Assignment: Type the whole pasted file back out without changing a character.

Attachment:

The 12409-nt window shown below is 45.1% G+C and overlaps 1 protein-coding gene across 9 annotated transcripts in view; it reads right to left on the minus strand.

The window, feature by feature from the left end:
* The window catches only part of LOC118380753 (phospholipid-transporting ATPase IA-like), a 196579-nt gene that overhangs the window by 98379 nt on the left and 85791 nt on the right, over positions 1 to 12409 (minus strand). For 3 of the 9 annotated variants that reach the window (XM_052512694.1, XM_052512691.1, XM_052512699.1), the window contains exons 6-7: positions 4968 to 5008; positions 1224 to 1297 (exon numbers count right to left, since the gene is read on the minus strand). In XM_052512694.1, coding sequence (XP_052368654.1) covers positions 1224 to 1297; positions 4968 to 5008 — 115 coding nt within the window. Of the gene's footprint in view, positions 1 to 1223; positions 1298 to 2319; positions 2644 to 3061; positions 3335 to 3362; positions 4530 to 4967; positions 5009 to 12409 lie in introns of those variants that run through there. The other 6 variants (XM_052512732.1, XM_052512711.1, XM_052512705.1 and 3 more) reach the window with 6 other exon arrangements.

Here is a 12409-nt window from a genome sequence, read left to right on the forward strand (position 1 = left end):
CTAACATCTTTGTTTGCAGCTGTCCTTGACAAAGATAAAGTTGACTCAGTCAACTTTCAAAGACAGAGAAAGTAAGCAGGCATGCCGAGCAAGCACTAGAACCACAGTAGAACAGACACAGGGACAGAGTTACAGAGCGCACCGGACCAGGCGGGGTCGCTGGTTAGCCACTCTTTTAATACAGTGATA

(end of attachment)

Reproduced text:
The 12409-nt window shown below is 45.1% G+C and overlaps 1 protein-coding gene across 9 annotated transcripts in view; it reads right to left on the minus strand.

The window, feature by feature from the left end:
* The window catches only part of LOC118380753 (phospholipid-transporting ATPase IA-like), a 196579-nt gene that overhangs the window by 98379 nt on the left and 85791 nt on the right, over positions 1 to 12409 (minus strand). For 3 of the 9 annotated variants that reach the window (XM_052512694.1, XM_052512691.1, XM_052512699.1), the window contains exons 6-7: positions 4968 to 5008; positions 1224 to 1297 (exon numbers count right to left, since the gene is read on the minus strand). In XM_052512694.1, coding sequence (XP_052368654.1) covers positions 1224 to 1297; positions 4968 to 5008 — 115 coding nt within the window. Of the gene's footprint in view, positions 1 to 1223; positions 1298 to 2319; positions 2644 to 3061; positions 3335 to 3362; positions 4530 to 4967; positions 5009 to 12409 lie in introns of those variants that run through there. The other 6 variants (XM_052512732.1, XM_052512711.1, XM_052512705.1 and 3 more) reach the window with 6 other exon arrangements.

Here is a 12409-nt window from a genome sequence, read left to right on the forward strand (position 1 = left end):
CTAACATCTTTGTTTGCAGCTGTCCTTGACAAAGATAAAGTTGACTCAGTCAACTTTCAAAGACAGAGAAAGTAAGCAGGCATGCCGAGCAAGCACTAGAACCACAGTAGAACAGACACAGGGACAGAGTTACAGAGCGCACCGGACCAGGCGGGGTCGCTGGTTAGCCACTCTTTTAATACAGTGATA